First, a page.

January detox Time to reset

It’s that time of year again! After a month of putting our body through its paces with enough food and wine to last a lifetime, many of us view January as our chance to undo all that indulgence and reset our habits, ready for whatever the new year brings. 

Whilst there are a hundred different ways to boost our wellbeing and encourage our body to carry out all its natural detox processes, one of the easiest and quickest ways to start is with the humblest thing on earth. The best part? All you need to do is fill up a glass…


Water Our body’s unsung hero

Time and time again, we’re told that drinking more water is vital for our health and well-being, but we might not know why. The truth is, there’s scarcely a part of our body that doesn’t rely on good hydration to work effectively – our blood needs water to get all essential nutrients to our cells, our kidneys need water to get rid of the waste products we don’t want, our joints need water to stay properly lubricated, and water is vital for maintaining a stable body temperature, particularly in hot weather. The list goes on, and on, and on…

Dehydration The bad and the ugly

So, what happens if we don’t get enough? Dehydration has a variety of short and long-term health implications. In the short term, you might suffer from headaches, a dry mouth, feelings of lethargy and dizziness, and it might be more difficult to concentrate. In the long-term, constipation, UTIs and kidney stones are just some of the nasty side effects of not drinking enough. 


How much? The big question

The general consensus is that between 1.5 and 2 litres is sufficient for most adults. Given that around 75% of people are under-hydrated, a good rule of thumb is more than you’re drinking right now.

There are a number of factors that impact how much you need to drink. A hot climate, low-calorie diet, high level of physical activity, pregnancy, and old age are all reasons you will want to drink more than the average person.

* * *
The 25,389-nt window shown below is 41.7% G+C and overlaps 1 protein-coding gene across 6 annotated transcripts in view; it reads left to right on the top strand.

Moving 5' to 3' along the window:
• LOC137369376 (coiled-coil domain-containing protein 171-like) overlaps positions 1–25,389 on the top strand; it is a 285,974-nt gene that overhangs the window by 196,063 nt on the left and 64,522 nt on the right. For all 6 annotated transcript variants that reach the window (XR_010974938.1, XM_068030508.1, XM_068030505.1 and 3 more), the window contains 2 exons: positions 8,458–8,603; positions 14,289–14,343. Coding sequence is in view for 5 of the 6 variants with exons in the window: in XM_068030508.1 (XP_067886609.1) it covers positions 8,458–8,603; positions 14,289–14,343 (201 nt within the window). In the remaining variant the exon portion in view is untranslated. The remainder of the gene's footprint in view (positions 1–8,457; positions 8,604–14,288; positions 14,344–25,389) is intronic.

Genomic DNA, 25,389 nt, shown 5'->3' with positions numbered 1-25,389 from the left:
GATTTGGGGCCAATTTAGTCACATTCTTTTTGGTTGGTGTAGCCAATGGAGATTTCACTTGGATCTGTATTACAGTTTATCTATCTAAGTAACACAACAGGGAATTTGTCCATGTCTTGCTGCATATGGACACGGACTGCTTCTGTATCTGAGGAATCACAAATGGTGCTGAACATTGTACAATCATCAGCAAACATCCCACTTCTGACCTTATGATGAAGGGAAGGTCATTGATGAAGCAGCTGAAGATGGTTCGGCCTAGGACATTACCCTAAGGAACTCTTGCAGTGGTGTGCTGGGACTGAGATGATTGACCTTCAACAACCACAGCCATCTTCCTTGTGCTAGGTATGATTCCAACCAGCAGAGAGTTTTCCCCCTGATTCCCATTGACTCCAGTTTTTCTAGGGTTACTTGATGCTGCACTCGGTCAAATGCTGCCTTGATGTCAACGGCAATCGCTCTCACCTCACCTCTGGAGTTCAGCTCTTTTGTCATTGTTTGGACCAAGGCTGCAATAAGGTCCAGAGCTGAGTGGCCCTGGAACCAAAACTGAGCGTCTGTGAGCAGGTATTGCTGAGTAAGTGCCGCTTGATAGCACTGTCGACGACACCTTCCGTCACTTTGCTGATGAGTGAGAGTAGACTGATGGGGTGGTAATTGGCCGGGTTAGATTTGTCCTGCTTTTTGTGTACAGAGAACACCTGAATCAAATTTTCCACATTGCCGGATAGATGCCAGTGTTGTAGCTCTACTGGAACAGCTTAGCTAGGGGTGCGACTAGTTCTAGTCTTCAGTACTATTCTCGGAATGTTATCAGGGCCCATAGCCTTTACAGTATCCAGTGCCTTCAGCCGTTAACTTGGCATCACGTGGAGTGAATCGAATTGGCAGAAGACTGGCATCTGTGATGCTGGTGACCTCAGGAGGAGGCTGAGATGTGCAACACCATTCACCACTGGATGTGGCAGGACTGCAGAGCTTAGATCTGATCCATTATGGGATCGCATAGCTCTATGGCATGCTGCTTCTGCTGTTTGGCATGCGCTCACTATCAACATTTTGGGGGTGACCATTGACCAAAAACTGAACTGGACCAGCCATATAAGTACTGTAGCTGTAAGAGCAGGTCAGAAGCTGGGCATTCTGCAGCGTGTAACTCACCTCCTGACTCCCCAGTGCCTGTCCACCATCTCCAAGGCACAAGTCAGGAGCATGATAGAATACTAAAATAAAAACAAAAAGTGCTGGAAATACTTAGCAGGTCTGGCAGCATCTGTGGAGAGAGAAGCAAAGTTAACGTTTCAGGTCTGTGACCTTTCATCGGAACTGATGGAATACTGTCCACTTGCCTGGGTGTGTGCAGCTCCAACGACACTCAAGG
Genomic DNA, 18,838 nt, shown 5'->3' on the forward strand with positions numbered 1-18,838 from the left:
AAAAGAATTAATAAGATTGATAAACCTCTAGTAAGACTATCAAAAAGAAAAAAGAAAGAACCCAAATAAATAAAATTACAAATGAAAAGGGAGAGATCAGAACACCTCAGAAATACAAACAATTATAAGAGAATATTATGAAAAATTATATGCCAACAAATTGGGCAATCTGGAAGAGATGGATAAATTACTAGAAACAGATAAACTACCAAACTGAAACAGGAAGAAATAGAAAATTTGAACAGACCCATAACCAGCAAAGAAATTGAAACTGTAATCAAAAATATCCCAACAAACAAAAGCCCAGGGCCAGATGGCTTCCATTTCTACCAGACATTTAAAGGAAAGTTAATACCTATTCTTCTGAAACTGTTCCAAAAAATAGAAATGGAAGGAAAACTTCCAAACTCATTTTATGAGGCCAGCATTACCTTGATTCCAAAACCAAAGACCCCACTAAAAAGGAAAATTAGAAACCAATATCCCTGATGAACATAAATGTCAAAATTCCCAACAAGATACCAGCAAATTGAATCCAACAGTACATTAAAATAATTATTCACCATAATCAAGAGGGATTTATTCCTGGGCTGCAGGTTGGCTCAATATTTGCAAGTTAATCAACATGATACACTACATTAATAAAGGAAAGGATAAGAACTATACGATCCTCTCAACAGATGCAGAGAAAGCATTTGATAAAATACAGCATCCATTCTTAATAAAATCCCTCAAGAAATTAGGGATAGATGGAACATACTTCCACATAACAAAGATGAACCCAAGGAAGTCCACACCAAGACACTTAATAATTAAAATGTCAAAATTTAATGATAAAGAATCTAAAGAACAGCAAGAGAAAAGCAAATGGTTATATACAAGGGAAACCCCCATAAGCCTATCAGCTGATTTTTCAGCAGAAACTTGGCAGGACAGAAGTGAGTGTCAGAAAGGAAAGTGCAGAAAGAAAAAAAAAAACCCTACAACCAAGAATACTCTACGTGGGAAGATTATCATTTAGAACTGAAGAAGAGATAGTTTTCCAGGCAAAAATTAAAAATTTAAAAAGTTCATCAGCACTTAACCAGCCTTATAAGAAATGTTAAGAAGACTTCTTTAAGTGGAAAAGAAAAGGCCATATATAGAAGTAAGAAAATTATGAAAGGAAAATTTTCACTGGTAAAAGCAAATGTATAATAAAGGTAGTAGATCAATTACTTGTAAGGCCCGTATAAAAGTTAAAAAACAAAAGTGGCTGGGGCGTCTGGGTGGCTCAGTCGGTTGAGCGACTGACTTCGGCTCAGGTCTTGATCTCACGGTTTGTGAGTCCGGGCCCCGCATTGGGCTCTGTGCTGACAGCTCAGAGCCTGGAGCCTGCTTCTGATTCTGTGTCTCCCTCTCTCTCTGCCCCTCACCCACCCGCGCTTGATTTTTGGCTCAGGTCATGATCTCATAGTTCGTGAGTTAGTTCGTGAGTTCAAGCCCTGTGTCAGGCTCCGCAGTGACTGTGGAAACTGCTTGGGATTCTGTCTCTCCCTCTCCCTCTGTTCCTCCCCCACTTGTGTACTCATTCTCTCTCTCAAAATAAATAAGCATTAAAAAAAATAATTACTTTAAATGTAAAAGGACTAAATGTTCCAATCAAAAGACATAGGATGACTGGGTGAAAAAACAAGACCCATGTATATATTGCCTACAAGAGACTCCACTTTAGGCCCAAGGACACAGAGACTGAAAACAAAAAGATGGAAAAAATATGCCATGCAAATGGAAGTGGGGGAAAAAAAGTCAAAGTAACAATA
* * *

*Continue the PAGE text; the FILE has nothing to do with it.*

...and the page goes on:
Sources It’s everywhere!

There are thousands of ways we can get more water into our system, some more effective than others, but here’s a list to get you started.

Just drink water This one’s obvious. Bottled or tap is fine, though if you’re choosing tap water, make sure you check that it’s safe in your area. If drinking plain water doesn’t grab you, try infusing it with cucumbers, grapefruit, or oranges – it makes a surprisingly big difference. Even a touch of squash isn’t a bad thing if it helps you drink twice as much.

Herbal tea Along with having very high water content, herbal tea has its own range of benefits, including antioxidants and anti-inflammatory properties.  

Water-rich fruits and vegetables Grapes, watermelon, kiwi, oranges, lettuce, cucumber, and celery are particularly water-rich options, but upping the amount of any fruit and vegetables in your diet is a great two-birds-one-stone way of improving your water intake and nutrition. 

…anything liquid Coffee, tea, soda, juice… these are all viable ways of getting more water into your system. Ideally, though, these wouldn’t be your primary sources.


Remembering to drink/Not forgetting to drink This is the hard part

Lots of us carry water bottles around and forget about them, finding them, still full, at the bottom of our bag at the end of the day. Fortunately, there’s a new simple way to keep up with our hydration – Ulla by Hukso. This smart gadget tracks when you drink and sends subtle reminders to hydrate. Small and lightweight, it fits on any and all bottles. (Click here to find out more).

Take our short quiz to test your basic knowledge of hydration

Hydration Quiz
What percentage of the human body is made up of water?